■What was daily life actually like for enslaved persons in the South? If you can’t answer this question, slavery can all too easily be a mere abstraction. But maybe there is no meaningful answer to this question. In his book titled The Cross and the Lynching Tree, James Cone, the great Black American theologian, says that to describe the suffering that enslaved Black persons endured for the 244 years of American slavery, “there are no words.”

■Professor Cone has also written that in some respects, the Jim Crow Southern “etiquette” (as he calls it) that followed the post-Civil War Reconstruction that the Ku Klux Klan brought to an end, was even worse than slavery. He has written that because of the ever-present threat of lynching, Jim Crow was, not only for Southern Black people (including himself – he grew up in rural Arkansas) but also for Northern Black people, a perpetual nightmare. He writes that from 1890 through 1970, 5,000 Black people, both men and women, were lynched, at lynching events sometimes attended by 15 or 20 thousand jeering white men, women, and children, and blessed by white Christian ministers. Professor Cone knew at every moment that he himself and his family members could be the next victims of an Arkansas lynching. Photographers attended Southern lynchings. They photographed the mutilation and burning alive of the victims that preceded their lynching; they photographed the lynchings themselves; and they sold postcards made from these photographs. How could so many Southerners commit these evils? How could their ministers bless them?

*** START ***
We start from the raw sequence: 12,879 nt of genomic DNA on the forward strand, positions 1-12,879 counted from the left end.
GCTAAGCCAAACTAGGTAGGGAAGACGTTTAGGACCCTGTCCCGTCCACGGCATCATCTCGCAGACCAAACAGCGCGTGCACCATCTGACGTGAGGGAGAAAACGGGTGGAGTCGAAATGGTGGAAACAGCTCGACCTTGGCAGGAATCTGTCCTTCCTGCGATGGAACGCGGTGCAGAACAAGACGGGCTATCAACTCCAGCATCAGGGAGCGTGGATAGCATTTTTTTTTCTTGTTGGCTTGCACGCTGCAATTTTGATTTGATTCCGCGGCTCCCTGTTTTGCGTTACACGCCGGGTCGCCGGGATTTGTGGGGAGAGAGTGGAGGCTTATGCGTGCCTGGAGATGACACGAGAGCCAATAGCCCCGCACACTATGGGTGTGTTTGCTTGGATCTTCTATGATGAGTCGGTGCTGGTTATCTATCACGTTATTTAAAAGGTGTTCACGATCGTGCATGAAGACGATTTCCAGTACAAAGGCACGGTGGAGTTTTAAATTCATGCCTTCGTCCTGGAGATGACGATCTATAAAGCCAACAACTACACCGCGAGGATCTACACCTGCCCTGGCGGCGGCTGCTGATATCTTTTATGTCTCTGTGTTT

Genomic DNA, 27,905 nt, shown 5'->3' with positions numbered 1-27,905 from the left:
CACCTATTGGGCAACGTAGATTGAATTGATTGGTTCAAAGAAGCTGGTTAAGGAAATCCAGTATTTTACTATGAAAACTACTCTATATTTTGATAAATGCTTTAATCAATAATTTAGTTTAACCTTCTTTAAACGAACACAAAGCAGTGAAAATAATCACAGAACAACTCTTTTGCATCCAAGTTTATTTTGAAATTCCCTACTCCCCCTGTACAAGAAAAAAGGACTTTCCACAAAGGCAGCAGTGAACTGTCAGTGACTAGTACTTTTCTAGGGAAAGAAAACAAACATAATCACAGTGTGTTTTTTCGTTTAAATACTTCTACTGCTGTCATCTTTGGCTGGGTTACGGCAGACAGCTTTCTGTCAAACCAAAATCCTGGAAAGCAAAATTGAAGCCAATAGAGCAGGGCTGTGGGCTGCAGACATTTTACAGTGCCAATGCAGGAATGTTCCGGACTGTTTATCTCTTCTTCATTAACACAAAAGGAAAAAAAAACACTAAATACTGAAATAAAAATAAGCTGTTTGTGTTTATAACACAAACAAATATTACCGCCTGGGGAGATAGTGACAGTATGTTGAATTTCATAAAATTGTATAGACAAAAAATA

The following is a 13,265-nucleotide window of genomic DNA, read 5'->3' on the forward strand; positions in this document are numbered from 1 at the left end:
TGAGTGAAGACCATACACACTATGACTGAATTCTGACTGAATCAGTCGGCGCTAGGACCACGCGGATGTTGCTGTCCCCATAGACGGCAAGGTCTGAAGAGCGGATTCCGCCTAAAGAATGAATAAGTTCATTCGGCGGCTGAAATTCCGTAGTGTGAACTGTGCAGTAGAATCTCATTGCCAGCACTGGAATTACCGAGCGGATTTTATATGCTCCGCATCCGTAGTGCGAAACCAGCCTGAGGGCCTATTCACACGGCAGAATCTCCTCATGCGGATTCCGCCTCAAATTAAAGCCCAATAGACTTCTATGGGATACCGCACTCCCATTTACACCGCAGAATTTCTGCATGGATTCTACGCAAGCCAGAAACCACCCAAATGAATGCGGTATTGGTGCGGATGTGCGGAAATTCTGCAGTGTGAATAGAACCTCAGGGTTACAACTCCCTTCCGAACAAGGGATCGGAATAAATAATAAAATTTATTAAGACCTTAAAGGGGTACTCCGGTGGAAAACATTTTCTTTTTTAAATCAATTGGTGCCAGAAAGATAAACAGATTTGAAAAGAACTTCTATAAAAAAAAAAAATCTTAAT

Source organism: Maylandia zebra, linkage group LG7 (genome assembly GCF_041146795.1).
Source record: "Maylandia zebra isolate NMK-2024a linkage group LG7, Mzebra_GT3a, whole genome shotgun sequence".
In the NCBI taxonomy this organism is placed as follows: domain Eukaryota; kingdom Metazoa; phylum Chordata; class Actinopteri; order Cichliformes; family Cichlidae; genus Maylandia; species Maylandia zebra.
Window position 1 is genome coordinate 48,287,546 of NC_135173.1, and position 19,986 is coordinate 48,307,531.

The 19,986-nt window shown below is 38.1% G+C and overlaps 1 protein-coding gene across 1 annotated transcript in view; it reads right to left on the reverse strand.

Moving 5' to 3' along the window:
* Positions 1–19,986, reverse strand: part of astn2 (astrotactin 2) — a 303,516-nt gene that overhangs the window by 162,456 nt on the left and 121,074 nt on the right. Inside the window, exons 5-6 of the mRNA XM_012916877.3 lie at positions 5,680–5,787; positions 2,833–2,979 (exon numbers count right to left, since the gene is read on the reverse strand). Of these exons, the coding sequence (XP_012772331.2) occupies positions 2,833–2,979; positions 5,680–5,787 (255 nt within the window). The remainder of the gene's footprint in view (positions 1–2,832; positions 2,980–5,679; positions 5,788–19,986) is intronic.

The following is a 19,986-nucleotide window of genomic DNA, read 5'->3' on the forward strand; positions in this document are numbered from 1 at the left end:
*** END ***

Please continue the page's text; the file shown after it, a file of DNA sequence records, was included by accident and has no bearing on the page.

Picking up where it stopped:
■In her great new book titled Caste – the Origin of Our Discontents, the New York Times former journalist Isabel Wilkerson describes the intimate relationship between white supremacy and anti-Black racism as constituting a caste system closely resembling the 3,000-year-old caste system of India. And she writes that the American caste system as it then existed was carefully studied by pre-Second World War Nazis as a basis for the Aryan-Jewish caste system of the Third Reich. Did we actually live in those years in an India-like caste system? Do we now? Is Wilkerson right?

■What is it like for American Black people to deal with day-to-day life in contemporary racist America? In Becoming, her remarkable 2018 memoir, Michelle Obama seems to say that even for herself, for Barack Obama, and for their daughters, it is a life of constant disease-inducing stress. Is life like this the experience of all American Black people?

■How can it be that even our greatest American theologians and social ethicists – for example, for decades, Reinhold Niebuhr and the rest of the faculty at Union Theological Seminary until Professor Cone joined that faculty – were completely silent about America’s greatest sin against American Black people other than slavery itself – the sin of lynching?

Perhaps for some white Americans – perhaps for me – answering these questions can be a path to rehumanization and freedom.

(John Cunningham is a Concord tax and business lawyer.)